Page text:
Do you think of your lack of technical training as a barrier or an advantage?

Most sewing books spend hours telling you what subjects you could do—that’s never been my problem. I always have a million ideas but, yes, I have to get better at the technique.

At the same time, I think it gives people hope that I am so self-taught. At my exhibit, I’ve left a seven-page outline of how I work and I included my email address. I told people to email me with questions—but to understand I’m a total amateur. I got so many emails, you wouldn’t believe it. I think that’s what encourages people; if I can do it, they can do it.

I go to quilt fairs a lot and I have one or two suppliers of fabrics that I particularly love—and all those people have been so nice to me; they all come to my exhibitions. I’ve found this to be a very nice and encouraging world.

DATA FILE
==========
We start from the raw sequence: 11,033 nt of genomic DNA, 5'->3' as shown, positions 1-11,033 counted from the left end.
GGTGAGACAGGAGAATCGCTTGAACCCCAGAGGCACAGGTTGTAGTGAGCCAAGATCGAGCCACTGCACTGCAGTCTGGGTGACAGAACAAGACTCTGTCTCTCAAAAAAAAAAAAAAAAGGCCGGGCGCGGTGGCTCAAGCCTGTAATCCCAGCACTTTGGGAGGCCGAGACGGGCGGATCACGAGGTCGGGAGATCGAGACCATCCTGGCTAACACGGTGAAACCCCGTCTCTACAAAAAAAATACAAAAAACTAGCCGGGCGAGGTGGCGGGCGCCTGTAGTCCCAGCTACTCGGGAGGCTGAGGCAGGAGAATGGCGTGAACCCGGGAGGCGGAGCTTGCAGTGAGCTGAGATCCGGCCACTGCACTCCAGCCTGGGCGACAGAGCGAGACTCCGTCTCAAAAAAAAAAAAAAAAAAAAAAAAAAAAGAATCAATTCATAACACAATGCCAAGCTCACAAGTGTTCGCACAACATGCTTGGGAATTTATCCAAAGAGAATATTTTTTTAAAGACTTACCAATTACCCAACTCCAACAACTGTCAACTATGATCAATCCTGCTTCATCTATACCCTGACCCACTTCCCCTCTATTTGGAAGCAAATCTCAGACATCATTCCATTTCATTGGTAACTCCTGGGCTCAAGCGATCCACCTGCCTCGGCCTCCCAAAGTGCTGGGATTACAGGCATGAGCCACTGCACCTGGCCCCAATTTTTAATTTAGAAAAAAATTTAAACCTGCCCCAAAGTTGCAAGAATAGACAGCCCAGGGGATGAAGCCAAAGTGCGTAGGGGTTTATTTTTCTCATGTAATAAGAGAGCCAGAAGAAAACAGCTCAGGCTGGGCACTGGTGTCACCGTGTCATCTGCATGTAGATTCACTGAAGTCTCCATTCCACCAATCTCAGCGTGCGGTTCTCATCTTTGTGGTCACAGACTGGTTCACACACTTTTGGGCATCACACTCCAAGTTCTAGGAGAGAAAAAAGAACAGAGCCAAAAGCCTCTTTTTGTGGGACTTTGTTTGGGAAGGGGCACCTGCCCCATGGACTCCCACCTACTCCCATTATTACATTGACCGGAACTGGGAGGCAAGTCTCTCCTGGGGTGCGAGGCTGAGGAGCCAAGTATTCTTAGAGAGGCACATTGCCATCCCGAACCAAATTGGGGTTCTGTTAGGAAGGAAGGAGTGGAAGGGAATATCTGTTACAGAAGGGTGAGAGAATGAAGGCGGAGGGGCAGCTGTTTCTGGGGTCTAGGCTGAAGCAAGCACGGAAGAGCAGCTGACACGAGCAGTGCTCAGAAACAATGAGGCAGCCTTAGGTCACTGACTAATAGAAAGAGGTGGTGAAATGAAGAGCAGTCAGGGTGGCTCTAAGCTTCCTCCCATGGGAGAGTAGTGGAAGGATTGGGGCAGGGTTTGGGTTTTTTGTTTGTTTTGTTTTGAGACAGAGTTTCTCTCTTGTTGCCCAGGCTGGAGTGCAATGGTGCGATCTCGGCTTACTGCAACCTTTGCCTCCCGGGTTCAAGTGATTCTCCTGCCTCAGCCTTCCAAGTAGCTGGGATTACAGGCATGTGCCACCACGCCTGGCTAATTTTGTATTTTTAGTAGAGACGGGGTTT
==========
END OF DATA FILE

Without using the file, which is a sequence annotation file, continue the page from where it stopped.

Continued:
Do you feel that you have established an identity as an artist, rather than an actress?

People always refer back to my acting. Dr. Who has a huge cult following—that was 30 years ago, but you never really lose that identity, which is fine; I don’t mind a bit. But I hope I’ve established myself a bit as an artist. I probably haven’t as much with my fabric pictures, but having two exhibitions on that has certainly helped. My first exhibit was held last year, only three months after I got my sewing machine. It was to raise money for an endangered bird in Madagascar. I said I would do it, so I had to! It was a massive learning curve.


So all of your pieces now are thread painted?

Yes, I thread paint on a fabric sandwich: soluble stabilizer, a couple layers of organza, and then another layer of stabilizer. Sometimes I draw my drawing on the top layer of the stabilizer, but sometimes I draw directly with the sewing machine—I’m a bit foolhardy. I sew the entire animal with stitch, then soak out the stabilizer and trim around the edges. Then I appliqué the animal onto a background.

The subjects of your pieces are primarily endangered or rare animals and reflect a real interest in biology and evolution. Has this always been an interest of yours?